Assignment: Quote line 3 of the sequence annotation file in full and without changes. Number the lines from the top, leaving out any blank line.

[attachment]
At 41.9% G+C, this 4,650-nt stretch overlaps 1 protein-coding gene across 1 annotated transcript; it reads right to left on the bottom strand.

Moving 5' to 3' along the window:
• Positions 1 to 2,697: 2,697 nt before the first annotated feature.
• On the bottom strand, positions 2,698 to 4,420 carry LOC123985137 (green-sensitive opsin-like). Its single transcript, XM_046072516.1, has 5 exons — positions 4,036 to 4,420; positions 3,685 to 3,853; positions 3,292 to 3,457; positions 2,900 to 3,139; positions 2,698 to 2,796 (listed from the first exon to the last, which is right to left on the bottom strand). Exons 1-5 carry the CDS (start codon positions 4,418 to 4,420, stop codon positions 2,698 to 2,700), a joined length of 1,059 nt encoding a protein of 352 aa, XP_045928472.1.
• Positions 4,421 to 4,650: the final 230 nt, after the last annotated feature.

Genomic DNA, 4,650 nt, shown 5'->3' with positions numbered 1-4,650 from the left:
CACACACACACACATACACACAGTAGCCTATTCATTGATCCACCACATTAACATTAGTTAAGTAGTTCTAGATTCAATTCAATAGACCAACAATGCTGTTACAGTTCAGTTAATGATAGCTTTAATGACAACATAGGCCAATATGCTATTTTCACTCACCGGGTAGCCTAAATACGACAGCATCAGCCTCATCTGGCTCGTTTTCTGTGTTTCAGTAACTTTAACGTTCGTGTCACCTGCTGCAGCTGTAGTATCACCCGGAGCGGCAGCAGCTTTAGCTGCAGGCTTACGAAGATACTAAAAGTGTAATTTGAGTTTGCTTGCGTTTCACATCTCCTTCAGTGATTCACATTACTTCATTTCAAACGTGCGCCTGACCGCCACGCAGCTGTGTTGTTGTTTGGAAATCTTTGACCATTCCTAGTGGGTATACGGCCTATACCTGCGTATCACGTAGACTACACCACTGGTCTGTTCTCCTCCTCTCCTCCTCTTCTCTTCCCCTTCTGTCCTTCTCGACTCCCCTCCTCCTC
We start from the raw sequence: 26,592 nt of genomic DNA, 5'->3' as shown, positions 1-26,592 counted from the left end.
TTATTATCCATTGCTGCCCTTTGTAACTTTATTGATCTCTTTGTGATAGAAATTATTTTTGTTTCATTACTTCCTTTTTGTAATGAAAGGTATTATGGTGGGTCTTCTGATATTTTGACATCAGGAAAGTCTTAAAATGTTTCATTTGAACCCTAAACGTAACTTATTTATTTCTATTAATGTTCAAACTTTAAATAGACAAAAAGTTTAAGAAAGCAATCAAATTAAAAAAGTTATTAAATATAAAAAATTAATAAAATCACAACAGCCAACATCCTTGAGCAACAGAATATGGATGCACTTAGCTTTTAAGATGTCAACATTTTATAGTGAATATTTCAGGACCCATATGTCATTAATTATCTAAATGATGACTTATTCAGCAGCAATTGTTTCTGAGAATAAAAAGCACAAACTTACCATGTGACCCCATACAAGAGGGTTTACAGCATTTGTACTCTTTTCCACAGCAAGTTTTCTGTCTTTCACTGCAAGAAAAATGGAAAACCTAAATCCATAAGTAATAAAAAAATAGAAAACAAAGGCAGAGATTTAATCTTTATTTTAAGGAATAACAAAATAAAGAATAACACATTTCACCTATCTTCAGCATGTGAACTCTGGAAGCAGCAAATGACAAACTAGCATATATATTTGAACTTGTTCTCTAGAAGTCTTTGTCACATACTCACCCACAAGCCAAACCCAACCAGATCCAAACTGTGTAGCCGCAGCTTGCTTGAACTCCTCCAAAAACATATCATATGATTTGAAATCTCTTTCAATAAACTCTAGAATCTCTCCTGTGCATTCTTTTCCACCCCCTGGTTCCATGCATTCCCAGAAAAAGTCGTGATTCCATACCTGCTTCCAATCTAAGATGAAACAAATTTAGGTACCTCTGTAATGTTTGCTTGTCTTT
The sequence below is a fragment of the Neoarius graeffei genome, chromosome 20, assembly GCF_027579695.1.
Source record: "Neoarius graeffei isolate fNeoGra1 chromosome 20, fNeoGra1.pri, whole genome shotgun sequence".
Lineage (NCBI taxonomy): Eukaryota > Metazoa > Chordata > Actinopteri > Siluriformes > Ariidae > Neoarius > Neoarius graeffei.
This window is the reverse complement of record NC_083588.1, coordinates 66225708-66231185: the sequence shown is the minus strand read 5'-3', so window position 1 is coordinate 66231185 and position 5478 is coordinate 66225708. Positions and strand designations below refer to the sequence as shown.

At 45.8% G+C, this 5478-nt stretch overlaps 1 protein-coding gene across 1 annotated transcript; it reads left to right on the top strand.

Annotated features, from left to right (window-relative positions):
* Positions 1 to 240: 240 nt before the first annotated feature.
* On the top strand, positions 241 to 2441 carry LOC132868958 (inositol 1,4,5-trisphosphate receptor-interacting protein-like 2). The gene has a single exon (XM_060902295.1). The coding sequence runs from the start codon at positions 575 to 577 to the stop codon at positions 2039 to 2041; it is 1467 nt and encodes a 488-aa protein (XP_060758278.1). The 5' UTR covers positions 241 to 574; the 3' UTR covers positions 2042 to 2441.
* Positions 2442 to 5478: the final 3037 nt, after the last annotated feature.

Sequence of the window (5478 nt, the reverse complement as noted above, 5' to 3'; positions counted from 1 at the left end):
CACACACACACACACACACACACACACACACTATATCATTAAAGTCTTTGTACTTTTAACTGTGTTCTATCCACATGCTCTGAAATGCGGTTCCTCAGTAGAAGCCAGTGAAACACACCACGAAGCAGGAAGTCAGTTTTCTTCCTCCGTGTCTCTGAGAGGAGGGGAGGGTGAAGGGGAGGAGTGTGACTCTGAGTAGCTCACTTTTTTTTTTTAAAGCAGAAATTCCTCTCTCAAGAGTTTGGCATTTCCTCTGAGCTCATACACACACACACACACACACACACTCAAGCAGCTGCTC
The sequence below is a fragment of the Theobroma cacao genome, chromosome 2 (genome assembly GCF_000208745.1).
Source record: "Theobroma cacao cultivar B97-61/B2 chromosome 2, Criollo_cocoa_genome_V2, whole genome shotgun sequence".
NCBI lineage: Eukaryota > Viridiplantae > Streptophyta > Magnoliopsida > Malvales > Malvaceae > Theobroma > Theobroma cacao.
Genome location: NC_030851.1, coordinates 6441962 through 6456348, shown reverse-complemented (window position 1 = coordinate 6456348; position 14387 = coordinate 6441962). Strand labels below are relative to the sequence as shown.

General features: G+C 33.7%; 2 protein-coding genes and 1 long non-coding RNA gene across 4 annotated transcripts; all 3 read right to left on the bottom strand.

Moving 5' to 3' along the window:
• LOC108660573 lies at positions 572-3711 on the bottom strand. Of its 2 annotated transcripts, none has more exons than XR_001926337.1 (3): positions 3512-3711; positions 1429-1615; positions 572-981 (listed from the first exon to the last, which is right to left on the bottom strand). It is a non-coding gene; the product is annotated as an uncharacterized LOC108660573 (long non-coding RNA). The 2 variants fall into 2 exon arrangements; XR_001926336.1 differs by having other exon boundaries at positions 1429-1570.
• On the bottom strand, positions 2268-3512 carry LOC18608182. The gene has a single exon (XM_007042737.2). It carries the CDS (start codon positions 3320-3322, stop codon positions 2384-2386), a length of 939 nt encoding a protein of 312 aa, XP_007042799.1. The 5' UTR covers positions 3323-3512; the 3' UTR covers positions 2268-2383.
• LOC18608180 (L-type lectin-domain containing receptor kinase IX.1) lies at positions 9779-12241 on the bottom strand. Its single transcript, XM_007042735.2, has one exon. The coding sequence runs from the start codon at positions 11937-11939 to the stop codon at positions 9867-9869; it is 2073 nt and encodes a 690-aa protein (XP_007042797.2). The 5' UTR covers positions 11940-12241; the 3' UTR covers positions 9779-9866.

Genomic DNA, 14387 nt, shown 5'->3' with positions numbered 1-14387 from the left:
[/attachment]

• Positions 1 to 2,697: 2,697 nt before the first annotated feature.